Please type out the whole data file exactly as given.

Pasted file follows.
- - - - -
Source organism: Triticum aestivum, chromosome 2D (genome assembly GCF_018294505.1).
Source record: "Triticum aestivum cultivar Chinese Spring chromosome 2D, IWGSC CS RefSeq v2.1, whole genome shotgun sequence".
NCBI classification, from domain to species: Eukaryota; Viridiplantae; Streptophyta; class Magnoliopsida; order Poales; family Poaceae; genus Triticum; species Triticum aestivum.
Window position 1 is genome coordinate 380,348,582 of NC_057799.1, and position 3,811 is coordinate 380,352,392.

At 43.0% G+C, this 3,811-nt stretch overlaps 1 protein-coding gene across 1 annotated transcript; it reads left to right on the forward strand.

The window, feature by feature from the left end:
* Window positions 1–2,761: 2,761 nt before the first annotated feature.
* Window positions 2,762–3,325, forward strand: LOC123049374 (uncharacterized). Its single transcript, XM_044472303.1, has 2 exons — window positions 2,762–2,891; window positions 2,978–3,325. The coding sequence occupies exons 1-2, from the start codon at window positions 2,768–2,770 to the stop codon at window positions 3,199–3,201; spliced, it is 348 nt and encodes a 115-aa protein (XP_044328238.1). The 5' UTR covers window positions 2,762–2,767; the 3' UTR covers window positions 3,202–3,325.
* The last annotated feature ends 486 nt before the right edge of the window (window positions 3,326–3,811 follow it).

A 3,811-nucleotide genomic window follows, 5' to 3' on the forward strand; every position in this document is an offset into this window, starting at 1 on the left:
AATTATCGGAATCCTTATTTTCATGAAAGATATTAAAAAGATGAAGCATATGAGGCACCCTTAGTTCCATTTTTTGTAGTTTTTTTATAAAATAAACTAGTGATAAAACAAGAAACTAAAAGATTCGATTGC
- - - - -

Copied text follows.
Source organism: Triticum aestivum, chromosome 2D (genome assembly GCF_018294505.1).
Source record: "Triticum aestivum cultivar Chinese Spring chromosome 2D, IWGSC CS RefSeq v2.1, whole genome shotgun sequence".
NCBI classification, from domain to species: Eukaryota; Viridiplantae; Streptophyta; class Magnoliopsida; order Poales; family Poaceae; genus Triticum; species Triticum aestivum.
Window position 1 is genome coordinate 380,348,582 of NC_057799.1, and position 3,811 is coordinate 380,352,392.

At 43.0% G+C, this 3,811-nt stretch overlaps 1 protein-coding gene across 1 annotated transcript; it reads left to right on the forward strand.

The window, feature by feature from the left end:
* Window positions 1–2,761: 2,761 nt before the first annotated feature.
* Window positions 2,762–3,325, forward strand: LOC123049374 (uncharacterized). Its single transcript, XM_044472303.1, has 2 exons — window positions 2,762–2,891; window positions 2,978–3,325. The coding sequence occupies exons 1-2, from the start codon at window positions 2,768–2,770 to the stop codon at window positions 3,199–3,201; spliced, it is 348 nt and encodes a 115-aa protein (XP_044328238.1). The 5' UTR covers window positions 2,762–2,767; the 3' UTR covers window positions 3,202–3,325.
* The last annotated feature ends 486 nt before the right edge of the window (window positions 3,326–3,811 follow it).

A 3,811-nucleotide genomic window follows, 5' to 3' on the forward strand; every position in this document is an offset into this window, starting at 1 on the left:
AATTATCGGAATCCTTATTTTCATGAAAGATATTAAAAAGATGAAGCATATGAGGCACCCTTAGTTCCATTTTTTGTAGTTTTTTTATAAAATAAACTAGTGATAAAACAAGAAACTAAAAGATTCGATTGC